Even so, this form of efficiency is often easier to live with, than the monocultures of communities which are victims of economic centralization. Many such places are so bereft of knowledge use or resource potential, that what is left is mostly providers and consumers of hard drugs, with increasingly militarized police to skim off what benefit they can from the ensuing chaos and despair.

In the present, it often seems we have little left to generate positive economic complexities at local levels. Much of the process of price arbitrage in centralization, has been taken to levels well above the realities of many local economies. Fortunately, there is plenty of untapped potential on the horizon which could change this set of circumstance. Technologies are quickly developing (and becoming more affordable) which will become applicable for resource arbitrage at local levels, once again. Add those to the untapped potential of aggregate time use, and the new possibilities could finally overtake the present day gridlock of governments and special interests. Certainly, it's something to hope for.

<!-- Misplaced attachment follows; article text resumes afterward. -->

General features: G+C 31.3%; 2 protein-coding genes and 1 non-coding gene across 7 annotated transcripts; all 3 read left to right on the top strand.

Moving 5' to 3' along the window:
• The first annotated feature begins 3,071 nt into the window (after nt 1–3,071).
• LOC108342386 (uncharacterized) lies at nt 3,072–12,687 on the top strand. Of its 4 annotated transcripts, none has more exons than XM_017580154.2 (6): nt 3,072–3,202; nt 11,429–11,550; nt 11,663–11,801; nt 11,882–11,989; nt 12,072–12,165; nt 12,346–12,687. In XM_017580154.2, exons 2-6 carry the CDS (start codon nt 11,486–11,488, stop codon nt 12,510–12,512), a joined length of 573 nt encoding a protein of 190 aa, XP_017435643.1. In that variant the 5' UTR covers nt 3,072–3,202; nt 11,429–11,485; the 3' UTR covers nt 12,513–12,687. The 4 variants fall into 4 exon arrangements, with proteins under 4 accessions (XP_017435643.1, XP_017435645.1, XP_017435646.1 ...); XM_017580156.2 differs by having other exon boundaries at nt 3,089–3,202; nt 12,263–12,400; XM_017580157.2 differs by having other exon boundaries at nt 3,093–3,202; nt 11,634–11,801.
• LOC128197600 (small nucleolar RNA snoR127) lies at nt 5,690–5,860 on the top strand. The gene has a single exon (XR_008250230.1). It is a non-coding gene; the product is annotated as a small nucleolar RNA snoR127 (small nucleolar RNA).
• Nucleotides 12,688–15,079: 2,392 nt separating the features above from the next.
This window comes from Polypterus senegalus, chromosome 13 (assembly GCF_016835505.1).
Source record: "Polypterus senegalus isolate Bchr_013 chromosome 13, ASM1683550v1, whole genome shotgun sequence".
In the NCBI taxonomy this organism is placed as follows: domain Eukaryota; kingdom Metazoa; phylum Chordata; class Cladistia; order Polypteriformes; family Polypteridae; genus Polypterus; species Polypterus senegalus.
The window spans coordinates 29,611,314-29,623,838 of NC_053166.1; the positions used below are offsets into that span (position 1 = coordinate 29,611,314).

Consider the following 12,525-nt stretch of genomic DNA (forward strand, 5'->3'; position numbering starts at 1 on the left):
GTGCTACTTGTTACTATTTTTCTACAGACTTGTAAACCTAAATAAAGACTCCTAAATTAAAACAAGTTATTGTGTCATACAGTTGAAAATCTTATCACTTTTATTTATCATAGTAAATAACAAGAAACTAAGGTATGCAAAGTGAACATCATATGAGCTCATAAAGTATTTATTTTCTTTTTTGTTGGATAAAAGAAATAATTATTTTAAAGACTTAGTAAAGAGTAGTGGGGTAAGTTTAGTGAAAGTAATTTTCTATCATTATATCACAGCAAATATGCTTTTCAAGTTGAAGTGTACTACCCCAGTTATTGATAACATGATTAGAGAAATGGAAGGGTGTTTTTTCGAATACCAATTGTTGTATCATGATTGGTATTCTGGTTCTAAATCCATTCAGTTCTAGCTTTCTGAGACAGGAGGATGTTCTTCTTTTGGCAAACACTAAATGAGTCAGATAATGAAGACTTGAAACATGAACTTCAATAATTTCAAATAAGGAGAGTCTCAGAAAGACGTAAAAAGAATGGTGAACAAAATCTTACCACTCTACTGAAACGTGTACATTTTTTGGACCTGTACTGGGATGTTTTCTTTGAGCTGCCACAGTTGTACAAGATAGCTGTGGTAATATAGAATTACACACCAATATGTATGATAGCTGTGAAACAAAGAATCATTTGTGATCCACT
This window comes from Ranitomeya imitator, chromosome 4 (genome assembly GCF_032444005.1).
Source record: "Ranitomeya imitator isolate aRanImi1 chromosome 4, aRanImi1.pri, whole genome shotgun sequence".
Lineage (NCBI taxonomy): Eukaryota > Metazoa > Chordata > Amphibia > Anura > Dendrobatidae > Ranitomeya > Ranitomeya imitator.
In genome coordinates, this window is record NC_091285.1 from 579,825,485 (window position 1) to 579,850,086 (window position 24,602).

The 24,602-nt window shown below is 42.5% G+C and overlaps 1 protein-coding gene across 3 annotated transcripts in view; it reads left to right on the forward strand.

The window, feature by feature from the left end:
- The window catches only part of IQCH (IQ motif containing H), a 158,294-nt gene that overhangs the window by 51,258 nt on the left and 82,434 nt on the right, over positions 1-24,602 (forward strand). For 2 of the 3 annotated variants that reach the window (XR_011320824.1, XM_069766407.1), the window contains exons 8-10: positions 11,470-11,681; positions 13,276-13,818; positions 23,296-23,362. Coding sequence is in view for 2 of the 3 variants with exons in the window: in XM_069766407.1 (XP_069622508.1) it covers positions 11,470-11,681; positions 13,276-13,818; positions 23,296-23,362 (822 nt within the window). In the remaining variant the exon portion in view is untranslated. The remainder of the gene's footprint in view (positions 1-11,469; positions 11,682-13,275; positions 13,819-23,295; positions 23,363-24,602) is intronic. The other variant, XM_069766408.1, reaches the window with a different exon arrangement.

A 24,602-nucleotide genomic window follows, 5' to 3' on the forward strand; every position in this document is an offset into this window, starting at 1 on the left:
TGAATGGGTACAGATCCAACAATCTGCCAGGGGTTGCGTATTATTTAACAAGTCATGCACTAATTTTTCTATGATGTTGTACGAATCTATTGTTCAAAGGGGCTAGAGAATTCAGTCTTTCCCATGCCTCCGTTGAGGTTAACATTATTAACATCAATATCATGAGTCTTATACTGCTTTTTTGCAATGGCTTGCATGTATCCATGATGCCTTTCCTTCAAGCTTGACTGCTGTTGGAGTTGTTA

Sunday, July 20, 2014

A Tribute to the Everyday Entrepreneur

Peter Gordon recently asserted that - given the state of politics in the present - the best we could hope for was to "pray for gridlock". Certainly I can see the reasoning, and yet I reject it just the same. Interestingly enough in that post, he referenced the book "Good Capitalism, Bad Capitalism" (2007) which I agree is a good primer for the subject. However, something about entrepreneurship seemed missing in the book's portrayal of capitalism, which perhaps had some bearing on Gordon's conclusion. Is gridlock really a "best response" to crony capitalism and politics?

Gordon's remarks about gridlock also reminded me of a recent post from Peter Boettke who claimed that crony capitalism was at least "better than crony socialism". For me, that is too broad a conjecture. To what extent does the marketplace actually function, for those who seek to become entrepreneurs? Under gridlock conditions, any attempt to simply participate may appear as though an attempt to disrupt. Simple descriptions of capitalism versus socialism may not hold the answer.

"Good Capitalism, Bad Capitalism" did not explore the alternatives of the present as thoroughly as I would have liked. For one thing - even though he was a co author - William Baumol's earlier contributions regarding present day service formations, were missing. Also, the role of the everyday entrepreneur was discounted. Granted, the more obvious aspects of economic growth are from disruptive innovation and the noted entrepreneurs who foster them. Before governments took on a major role in economic activity, however, everyday entrepreneurs were in many ways the center of economic activity in the U.S.